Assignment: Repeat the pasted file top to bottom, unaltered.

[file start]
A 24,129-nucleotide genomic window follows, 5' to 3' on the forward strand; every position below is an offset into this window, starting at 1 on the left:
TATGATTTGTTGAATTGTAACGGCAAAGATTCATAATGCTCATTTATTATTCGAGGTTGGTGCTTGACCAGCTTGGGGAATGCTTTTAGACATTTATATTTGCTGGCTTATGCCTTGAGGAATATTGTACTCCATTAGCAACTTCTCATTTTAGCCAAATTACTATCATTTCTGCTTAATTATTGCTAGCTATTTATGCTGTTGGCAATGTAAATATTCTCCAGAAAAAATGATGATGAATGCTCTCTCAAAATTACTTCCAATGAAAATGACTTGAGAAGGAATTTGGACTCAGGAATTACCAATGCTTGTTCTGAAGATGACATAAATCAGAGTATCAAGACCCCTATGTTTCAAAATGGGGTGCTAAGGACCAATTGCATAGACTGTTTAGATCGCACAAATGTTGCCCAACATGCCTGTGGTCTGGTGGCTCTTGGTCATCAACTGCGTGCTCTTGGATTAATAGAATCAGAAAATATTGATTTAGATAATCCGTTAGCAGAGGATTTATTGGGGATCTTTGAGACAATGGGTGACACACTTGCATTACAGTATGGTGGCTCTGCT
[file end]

A 24,129-nucleotide genomic window follows, 5' to 3' on the forward strand; every position below is an offset into this window, starting at 1 on the left:
TATGATTTGTTGAATTGTAACGGCAAAGATTCATAATGCTCATTTATTATTCGAGGTTGGTGCTTGACCAGCTTGGGGAATGCTTTTAGACATTTATATTTGCTGGCTTATGCCTTGAGGAATATTGTACTCCATTAGCAACTTCTCATTTTAGCCAAATTACTATCATTTCTGCTTAATTATTGCTAGCTATTTATGCTGTTGGCAATGTAAATATTCTCCAGAAAAAATGATGATGAATGCTCTCTCAAAATTACTTCCAATGAAAATGACTTGAGAAGGAATTTGGACTCAGGAATTACCAATGCTTGTTCTGAAGATGACATAAATCAGAGTATCAAGACCCCTATGTTTCAAAATGGGGTGCTAAGGACCAATTGCATAGACTGTTTAGATCGCACAAATGTTGCCCAACATGCCTGTGGTCTGGTGGCTCTTGGTCATCAACTGCGTGCTCTTGGATTAATAGAATCAGAAAATATTGATTTAGATAATCCGTTAGCAGAGGATTTATTGGGGATCTTTGAGACAATGGGTGACACACTTGCATTACAGTATGGTGGCTCTGCT